- Like its politicians and its wars, society has the teenagers it deserves. [Attributed to J.B. Priestly]
Watching someone who does something well is an excellent way to learn. This is true for activities as varied as performing surgery and living responsibly. Every society needs role models and other exemplars of skill and virtue.
Charles W. Chesnutt, who was "an author, essayist and political rights activist best known for his novels and short stories exploring complex issues of racial and social identity," has been called an exemplary citizen. He self-identified as an African-American during an era of virulent racism. His extensive works are available online, free of charge through Berea College. Some of his works are available in print.
- Jesse S. Critzler, Robert C. Leitz, III, and Joseph R. McElrath, Jr., eds., An Exemplary Citizen: Letters of Charles W. Chesnutt, 1906-1932 (Stanford University Press, 2002).
- Charles W. Chesnutt, Chesnutt: Stories, Novels, and Essays (Library of America, 2002).
Everyone whose photograph appears on any of these pages is a role model. You could study any of them to appreciate the idea. Here are some works specifically on the subject of role models.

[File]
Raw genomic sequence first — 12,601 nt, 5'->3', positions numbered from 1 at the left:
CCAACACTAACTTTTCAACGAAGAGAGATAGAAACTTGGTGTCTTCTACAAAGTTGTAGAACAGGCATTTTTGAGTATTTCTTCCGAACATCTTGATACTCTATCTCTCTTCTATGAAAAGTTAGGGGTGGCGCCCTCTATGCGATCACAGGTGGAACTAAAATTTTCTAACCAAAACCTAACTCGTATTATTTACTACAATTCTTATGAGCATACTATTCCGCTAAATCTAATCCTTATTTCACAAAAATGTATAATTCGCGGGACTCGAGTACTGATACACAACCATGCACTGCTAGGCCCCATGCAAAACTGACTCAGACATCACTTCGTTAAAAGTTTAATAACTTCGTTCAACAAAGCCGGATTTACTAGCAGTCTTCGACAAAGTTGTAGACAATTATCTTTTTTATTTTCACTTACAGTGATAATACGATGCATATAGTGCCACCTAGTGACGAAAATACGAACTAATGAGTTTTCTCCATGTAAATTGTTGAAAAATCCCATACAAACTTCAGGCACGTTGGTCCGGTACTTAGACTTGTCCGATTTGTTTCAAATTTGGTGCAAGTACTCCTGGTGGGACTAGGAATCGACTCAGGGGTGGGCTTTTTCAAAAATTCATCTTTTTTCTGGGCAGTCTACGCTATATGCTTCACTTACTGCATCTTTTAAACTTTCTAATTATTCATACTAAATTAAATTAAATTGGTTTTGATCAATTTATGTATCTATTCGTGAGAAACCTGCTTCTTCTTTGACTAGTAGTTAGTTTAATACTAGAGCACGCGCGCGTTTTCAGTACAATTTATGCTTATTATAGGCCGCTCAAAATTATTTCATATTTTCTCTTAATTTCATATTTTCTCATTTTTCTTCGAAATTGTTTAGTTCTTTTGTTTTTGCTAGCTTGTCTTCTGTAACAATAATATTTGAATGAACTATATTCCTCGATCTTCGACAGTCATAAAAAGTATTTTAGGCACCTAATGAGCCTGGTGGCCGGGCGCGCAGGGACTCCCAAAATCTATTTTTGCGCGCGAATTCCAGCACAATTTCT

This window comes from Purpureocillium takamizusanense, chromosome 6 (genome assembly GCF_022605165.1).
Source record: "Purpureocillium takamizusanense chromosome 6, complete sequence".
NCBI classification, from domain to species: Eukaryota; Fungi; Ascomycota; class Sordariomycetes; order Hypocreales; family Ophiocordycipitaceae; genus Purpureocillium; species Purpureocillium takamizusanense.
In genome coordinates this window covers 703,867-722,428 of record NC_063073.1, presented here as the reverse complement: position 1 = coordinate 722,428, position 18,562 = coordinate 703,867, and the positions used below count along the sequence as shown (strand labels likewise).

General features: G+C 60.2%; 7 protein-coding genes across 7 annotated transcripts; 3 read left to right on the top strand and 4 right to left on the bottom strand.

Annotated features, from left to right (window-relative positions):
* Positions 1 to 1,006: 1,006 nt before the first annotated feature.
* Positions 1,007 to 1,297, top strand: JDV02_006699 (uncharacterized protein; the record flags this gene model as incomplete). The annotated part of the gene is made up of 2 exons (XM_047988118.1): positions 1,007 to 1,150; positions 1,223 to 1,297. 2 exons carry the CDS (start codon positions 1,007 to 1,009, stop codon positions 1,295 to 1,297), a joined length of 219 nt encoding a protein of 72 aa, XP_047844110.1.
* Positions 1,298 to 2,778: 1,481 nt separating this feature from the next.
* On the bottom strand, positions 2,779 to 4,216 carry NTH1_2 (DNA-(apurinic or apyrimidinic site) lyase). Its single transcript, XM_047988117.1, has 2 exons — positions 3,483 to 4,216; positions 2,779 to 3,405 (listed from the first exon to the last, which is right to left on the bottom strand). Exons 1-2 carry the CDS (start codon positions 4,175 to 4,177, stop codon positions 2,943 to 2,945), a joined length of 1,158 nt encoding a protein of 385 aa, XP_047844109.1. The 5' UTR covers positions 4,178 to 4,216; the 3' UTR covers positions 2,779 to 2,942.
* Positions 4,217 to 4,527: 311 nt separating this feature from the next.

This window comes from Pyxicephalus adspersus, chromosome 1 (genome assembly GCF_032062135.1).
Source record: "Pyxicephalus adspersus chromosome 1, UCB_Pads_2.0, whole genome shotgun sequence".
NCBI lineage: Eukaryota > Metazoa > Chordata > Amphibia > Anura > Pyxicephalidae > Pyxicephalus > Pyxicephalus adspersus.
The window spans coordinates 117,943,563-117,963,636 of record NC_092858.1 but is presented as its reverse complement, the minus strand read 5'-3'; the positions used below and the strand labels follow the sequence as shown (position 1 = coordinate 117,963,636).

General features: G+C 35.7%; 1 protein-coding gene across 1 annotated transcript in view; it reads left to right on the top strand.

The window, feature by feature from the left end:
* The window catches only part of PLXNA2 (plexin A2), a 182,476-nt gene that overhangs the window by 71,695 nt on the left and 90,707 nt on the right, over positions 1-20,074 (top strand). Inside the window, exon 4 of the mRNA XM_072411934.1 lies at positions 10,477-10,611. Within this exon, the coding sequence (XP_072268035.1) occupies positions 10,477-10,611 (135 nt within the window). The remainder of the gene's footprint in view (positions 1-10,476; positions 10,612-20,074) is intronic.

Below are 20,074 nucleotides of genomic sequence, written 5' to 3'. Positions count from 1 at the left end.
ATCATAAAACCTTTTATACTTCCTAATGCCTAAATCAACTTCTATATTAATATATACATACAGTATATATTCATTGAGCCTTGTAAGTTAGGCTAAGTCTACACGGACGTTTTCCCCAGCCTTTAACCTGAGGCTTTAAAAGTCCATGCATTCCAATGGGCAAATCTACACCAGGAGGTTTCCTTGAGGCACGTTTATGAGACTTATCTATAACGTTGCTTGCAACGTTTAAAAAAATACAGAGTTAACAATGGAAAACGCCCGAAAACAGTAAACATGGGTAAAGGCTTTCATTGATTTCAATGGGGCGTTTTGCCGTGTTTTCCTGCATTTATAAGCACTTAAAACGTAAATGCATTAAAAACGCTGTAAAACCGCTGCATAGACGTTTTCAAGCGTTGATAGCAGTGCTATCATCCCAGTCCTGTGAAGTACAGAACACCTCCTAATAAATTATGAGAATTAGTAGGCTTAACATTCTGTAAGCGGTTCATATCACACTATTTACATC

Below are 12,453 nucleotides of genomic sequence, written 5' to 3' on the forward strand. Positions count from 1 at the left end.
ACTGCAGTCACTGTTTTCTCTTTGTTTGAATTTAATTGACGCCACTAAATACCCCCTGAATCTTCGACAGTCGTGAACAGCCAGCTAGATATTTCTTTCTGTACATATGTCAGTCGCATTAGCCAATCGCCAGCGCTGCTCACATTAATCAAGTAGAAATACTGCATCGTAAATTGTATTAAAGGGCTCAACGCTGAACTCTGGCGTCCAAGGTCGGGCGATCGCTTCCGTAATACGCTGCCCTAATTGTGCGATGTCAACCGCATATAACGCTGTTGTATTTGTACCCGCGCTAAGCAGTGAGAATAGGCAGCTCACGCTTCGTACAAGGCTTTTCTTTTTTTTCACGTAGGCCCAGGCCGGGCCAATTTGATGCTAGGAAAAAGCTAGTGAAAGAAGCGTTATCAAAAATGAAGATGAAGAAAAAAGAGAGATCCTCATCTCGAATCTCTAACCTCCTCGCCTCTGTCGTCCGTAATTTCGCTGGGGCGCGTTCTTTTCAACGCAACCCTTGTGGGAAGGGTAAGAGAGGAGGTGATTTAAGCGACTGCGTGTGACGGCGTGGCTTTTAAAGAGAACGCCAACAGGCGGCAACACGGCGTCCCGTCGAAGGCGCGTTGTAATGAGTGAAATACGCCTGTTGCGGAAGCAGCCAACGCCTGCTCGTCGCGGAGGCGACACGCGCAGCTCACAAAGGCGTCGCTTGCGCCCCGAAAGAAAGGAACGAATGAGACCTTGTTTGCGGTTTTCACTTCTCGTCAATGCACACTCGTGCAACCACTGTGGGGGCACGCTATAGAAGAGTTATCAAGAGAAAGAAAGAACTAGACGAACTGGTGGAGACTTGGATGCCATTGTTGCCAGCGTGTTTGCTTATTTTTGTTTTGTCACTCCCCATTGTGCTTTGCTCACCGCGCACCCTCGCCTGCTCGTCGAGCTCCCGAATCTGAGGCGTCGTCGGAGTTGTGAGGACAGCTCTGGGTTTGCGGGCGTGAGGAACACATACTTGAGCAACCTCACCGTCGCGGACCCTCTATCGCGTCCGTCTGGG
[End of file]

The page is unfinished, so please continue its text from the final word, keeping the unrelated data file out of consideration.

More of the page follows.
- Henriette van der Blom, Cicero's Role Models: The Political Strategy of a Newcomer (Oxford University Press, 2010).
- Jacqueline Southern Hirst and Lynn Thomas, Playing for Real: Hindu Role Models, Religion and Gender (Oxford University Press, 2004).
- Carol Hanbery MacKay, Creative Negativity: Four Victorian Examplars of the Female Quest (Stanford University Press, 2001).
- Emerson Klees, Staying With It: Role Models of Perseverance (Friends of the Finger Lakes Pub, 1999).
- Ken Ruettgers, Home Field Advantage: Modeling Your Life When the Score Really Counts (Multnomah Books, 1995).
- John Waters, Role Models (Farrar, Straus & Giroux, 2010), one man's conception of the idea that might not meet every parent's hopes.
- Donald Bogle, Heat Wave: The Life and Career of Ethel Waters (Harper/HarperCollins Publishers, 2011): the author presents a picture of an artist who was a role model professionally more than personally.
- Michael Sokolove, Drama High: The Incredible True Story of a Brilliant Teacher, a Struggling Town and the Magic of Theatre (Riverhead Books, 2013): about a teacher who “devoted himself . . . to educating, rather than training, young people.”
- Kathryn Schulz, Lost and Found: A Memoir (Random House, 2022): “After Schulz’s father’s death, the seeds he planted in her life continue to bloom. In her case, these seeds were healthy ones. She writes: 'I’d recognized love when I’d found it because I had seen it from my earliest days. … I had always known what it would look like: loyal, stable, affectionate, funny, forbearing, enduring.'”
- David Hackett Fischer, African Founders: How Enslaved People Expanded American Ideals (Simon & Schuster, 2022): “He argues that in struggling for their own freedom, Black people expanded and transformed America’s understanding of what freedom meant. The presence of enslaved Africans and their descendants, he suggests, has made us freer than we would otherwise be.”